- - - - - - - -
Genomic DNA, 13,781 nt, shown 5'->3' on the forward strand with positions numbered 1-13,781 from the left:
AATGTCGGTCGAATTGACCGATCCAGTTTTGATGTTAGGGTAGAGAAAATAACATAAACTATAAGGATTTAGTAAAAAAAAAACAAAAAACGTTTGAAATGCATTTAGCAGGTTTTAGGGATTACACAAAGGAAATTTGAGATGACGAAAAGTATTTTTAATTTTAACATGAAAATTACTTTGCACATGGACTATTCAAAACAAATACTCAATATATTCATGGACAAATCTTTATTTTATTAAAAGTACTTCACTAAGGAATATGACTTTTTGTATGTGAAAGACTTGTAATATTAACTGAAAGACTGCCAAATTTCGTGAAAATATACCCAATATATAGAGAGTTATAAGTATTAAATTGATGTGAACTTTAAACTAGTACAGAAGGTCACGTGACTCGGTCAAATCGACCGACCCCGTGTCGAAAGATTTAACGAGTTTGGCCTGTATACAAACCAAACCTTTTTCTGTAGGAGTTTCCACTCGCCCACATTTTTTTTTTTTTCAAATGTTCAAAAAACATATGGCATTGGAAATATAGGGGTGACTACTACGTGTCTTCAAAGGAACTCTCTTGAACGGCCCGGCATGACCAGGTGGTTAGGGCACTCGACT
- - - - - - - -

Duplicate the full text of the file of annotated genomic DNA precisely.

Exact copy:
Genomic DNA, 13,781 nt, shown 5'->3' on the forward strand with positions numbered 1-13,781 from the left:
AATGTCGGTCGAATTGACCGATCCAGTTTTGATGTTAGGGTAGAGAAAATAACATAAACTATAAGGATTTAGTAAAAAAAAAACAAAAAACGTTTGAAATGCATTTAGCAGGTTTTAGGGATTACACAAAGGAAATTTGAGATGACGAAAAGTATTTTTAATTTTAACATGAAAATTACTTTGCACATGGACTATTCAAAACAAATACTCAATATATTCATGGACAAATCTTTATTTTATTAAAAGTACTTCACTAAGGAATATGACTTTTTGTATGTGAAAGACTTGTAATATTAACTGAAAGACTGCCAAATTTCGTGAAAATATACCCAATATATAGAGAGTTATAAGTATTAAATTGATGTGAACTTTAAACTAGTACAGAAGGTCACGTGACTCGGTCAAATCGACCGACCCCGTGTCGAAAGATTTAACGAGTTTGGCCTGTATACAAACCAAACCTTTTTCTGTAGGAGTTTCCACTCGCCCACATTTTTTTTTTTTTCAAATGTTCAAAAAACATATGGCATTGGAAATATAGGGGTGACTACTACGTGTCTTCAAAGGAACTCTCTTGAACGGCCCGGCATGACCAGGTGGTTAGGGCACTCGACT